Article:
At Amherst College on October 26, 1963, less than a month before he was assassinated, JFK spoke about human tragedy, about overcoming despair . . .
Our national strength matters, but the spirit which informs and controls our strength matters just as much. Robert Frost’s sense of the human tragedy fortified him against self-deception and easy consolation. ‘I have been one acquainted with the night,’ he wrote, and because he knew the midnight as well as the high noon, because he understood the ordeal as well as the triumph of the human spirit, he gave his age strength with which to overcome despair.
Robert Frost held a deep faith in the spirit of man, he saw poetry as the means of saving power from itself. When power leads men towards arrogance, poetry reminds him of his limitations. When power narrows the areas of man’s concern, poetry reminds him of the richness and diversity of his existence. When power corrupts, poetry cleanses.
Tragically, power has corrupted the entire political establishment, the history of the last 50 years has revealed the moral degeneracy of this nation’s leaders.
JFK . . .
Are we truly men of integrity? Are we men who never ran out on either the principles in which we believe or the people who believed in them as well? Are we men whom neither financial gain nor political ambition could ever divert from the fulfillment of our sacred trust? Are we truly men of dedication and honor, serving no single individual or group, compromised by no private obligation or aim, but devoted solely to serving the public good and the national interest?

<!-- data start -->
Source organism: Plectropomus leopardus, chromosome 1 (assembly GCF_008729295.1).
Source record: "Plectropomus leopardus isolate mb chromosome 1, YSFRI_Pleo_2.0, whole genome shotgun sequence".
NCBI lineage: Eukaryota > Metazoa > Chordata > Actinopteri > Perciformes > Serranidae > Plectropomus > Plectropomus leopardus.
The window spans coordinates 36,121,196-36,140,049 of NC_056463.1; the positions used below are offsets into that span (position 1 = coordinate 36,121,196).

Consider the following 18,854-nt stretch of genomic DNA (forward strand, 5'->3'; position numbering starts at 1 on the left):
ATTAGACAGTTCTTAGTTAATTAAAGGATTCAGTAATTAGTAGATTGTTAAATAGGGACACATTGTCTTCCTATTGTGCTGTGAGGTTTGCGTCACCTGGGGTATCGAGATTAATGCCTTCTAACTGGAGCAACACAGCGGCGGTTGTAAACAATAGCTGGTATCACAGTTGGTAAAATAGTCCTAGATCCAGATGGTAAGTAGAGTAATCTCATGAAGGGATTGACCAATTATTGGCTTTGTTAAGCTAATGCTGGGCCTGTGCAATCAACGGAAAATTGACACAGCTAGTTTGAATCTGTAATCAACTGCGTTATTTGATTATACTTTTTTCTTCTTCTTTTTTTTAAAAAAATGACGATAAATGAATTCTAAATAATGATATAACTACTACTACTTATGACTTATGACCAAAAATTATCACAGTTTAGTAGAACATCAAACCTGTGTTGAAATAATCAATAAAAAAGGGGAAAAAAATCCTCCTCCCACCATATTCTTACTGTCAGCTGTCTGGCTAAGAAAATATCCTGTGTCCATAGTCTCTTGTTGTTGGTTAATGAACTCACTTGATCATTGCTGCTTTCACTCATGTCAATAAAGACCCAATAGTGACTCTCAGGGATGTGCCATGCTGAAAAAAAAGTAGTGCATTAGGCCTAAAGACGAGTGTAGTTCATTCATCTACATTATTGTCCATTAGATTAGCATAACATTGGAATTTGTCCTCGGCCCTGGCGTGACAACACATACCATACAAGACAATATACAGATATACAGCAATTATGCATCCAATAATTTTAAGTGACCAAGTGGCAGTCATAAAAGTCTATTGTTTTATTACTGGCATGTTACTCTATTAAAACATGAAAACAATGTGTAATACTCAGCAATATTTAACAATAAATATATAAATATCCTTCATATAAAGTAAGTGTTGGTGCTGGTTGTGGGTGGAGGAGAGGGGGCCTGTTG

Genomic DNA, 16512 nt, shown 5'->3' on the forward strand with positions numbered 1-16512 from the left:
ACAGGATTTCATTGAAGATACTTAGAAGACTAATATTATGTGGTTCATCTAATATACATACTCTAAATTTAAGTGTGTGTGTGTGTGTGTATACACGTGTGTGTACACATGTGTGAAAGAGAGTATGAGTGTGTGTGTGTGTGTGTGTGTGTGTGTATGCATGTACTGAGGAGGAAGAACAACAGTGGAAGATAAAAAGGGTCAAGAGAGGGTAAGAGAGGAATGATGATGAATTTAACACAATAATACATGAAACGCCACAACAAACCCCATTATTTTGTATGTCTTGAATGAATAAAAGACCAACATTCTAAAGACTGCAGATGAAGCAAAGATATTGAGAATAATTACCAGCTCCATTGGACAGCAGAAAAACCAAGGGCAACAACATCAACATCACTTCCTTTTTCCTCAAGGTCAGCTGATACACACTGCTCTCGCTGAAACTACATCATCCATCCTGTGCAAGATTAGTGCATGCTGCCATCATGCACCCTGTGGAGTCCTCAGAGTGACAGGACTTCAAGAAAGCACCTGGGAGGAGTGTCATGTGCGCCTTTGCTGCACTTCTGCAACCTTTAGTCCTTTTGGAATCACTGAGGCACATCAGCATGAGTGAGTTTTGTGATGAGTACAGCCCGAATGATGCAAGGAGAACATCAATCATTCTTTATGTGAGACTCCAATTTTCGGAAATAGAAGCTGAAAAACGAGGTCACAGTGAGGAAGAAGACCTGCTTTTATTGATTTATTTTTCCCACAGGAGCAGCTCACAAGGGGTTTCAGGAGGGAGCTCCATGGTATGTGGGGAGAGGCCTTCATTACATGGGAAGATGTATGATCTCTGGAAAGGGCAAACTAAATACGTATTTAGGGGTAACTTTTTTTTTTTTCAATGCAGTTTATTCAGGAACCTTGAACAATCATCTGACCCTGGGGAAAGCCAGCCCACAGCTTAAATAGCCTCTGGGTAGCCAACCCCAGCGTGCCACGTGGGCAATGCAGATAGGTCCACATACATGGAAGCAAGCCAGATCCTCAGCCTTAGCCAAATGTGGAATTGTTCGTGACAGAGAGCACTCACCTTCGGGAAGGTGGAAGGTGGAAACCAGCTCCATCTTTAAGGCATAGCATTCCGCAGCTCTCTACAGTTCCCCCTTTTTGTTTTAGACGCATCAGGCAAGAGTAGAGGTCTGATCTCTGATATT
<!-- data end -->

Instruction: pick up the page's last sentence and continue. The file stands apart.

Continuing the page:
We know the answers. Most of America’s leaders have no integrity.
They have no principles.
They have no honor.
But millions of Americans still have integrity, they still have principles, they still have honor, they’re still looking forward to what America can be . . .
I look forward to an America which will not be afraid of grace and beauty, which will protect the beauty of our natural environment, which will preserve the great old American houses and squares and parks of our national past, and which will build handsome and balanced cities for our future. I look forward to an America which will reward achievement in the arts as we reward achievement in business or statecraft. I look forward to an America which will steadily raise the standards of artistic accomplishment and which will steadily enlarge cultural opportunities for all of our citizens.
We can get there. We have been acquainted with the night, but no night lasts forever, a new day always comes . . .
Too many of us think that peace is impossible, too many think it unreal. But that is a dangerous, defeatist belief. It leads to the conclusion that war is inevitable, that mankind is doomed, that we are gripped by forces we cannot control. We need not accept that view. Our problems are man-made, therefore, they can be solved by man.
Our most basic common link is that we all inhabit this small planet. We all breathe the same air. We all cherish our children’s future. And we are all mortal. I am certain that after the dust of centuries has passed over our cities, we will be remembered not for victories or defeats in battle or in politics, but for our contribution to the human spirit.
This night isn’t over yet, but we can leave our despair behind. We can bring that new day ever closer. Believe in yourself, believe in the human spirit within all of us. It’s too big to fail . . .